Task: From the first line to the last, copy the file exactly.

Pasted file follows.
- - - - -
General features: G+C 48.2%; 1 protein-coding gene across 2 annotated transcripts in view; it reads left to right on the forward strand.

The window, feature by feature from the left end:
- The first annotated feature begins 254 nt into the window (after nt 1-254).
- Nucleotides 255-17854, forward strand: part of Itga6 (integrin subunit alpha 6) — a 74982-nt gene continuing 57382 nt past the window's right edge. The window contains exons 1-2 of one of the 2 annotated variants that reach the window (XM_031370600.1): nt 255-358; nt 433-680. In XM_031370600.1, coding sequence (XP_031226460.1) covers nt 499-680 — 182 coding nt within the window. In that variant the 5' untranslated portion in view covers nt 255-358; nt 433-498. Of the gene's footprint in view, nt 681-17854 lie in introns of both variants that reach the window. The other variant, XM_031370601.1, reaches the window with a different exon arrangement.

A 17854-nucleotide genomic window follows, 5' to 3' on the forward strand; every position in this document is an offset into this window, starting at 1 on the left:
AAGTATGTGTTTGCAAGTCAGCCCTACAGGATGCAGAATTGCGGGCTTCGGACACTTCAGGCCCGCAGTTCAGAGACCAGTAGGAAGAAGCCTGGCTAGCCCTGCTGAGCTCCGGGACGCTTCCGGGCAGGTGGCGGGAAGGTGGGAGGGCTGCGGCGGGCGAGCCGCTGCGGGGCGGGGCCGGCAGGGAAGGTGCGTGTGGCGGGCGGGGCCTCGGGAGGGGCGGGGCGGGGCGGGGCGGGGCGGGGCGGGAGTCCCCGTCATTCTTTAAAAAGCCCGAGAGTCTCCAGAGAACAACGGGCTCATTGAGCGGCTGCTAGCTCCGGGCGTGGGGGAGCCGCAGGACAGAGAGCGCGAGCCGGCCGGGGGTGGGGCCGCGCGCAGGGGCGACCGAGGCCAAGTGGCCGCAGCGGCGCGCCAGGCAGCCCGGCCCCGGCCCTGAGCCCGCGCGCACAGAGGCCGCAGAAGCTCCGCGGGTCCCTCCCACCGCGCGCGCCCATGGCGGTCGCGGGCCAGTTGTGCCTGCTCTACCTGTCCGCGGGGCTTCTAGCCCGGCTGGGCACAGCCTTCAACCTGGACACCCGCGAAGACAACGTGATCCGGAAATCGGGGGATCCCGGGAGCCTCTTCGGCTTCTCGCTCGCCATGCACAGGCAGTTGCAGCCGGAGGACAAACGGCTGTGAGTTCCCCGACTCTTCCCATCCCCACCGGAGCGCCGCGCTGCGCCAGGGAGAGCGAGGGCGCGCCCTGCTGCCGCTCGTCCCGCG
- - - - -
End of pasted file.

General features: G+C 48.2%; 1 protein-coding gene across 2 annotated transcripts in view; it reads left to right on the forward strand.

The window, feature by feature from the left end:
- The first annotated feature begins 254 nt into the window (after nt 1-254).
- Nucleotides 255-17854, forward strand: part of Itga6 (integrin subunit alpha 6) — a 74982-nt gene continuing 57382 nt past the window's right edge. The window contains exons 1-2 of one of the 2 annotated variants that reach the window (XM_031370600.1): nt 255-358; nt 433-680. In XM_031370600.1, coding sequence (XP_031226460.1) covers nt 499-680 — 182 coding nt within the window. In that variant the 5' untranslated portion in view covers nt 255-358; nt 433-498. Of the gene's footprint in view, nt 681-17854 lie in introns of both variants that reach the window. The other variant, XM_031370601.1, reaches the window with a different exon arrangement.

A 17854-nucleotide genomic window follows, 5' to 3' on the forward strand; every position in this document is an offset into this window, starting at 1 on the left:
AAGTATGTGTTTGCAAGTCAGCCCTACAGGATGCAGAATTGCGGGCTTCGGACACTTCAGGCCCGCAGTTCAGAGACCAGTAGGAAGAAGCCTGGCTAGCCCTGCTGAGCTCCGGGACGCTTCCGGGCAGGTGGCGGGAAGGTGGGAGGGCTGCGGCGGGCGAGCCGCTGCGGGGCGGGGCCGGCAGGGAAGGTGCGTGTGGCGGGCGGGGCCTCGGGAGGGGCGGGGCGGGGCGGGGCGGGGCGGGGCGGGAGTCCCCGTCATTCTTTAAAAAGCCCGAGAGTCTCCAGAGAACAACGGGCTCATTGAGCGGCTGCTAGCTCCGGGCGTGGGGGAGCCGCAGGACAGAGAGCGCGAGCCGGCCGGGGGTGGGGCCGCGCGCAGGGGCGACCGAGGCCAAGTGGCCGCAGCGGCGCGCCAGGCAGCCCGGCCCCGGCCCTGAGCCCGCGCGCACAGAGGCCGCAGAAGCTCCGCGGGTCCCTCCCACCGCGCGCGCCCATGGCGGTCGCGGGCCAGTTGTGCCTGCTCTACCTGTCCGCGGGGCTTCTAGCCCGGCTGGGCACAGCCTTCAACCTGGACACCCGCGAAGACAACGTGATCCGGAAATCGGGGGATCCCGGGAGCCTCTTCGGCTTCTCGCTCGCCATGCACAGGCAGTTGCAGCCGGAGGACAAACGGCTGTGAGTTCCCCGACTCTTCCCATCCCCACCGGAGCGCCGCGCTGCGCCAGGGAGAGCGAGGGCGCGCCCTGCTGCCGCTCGTCCCGCG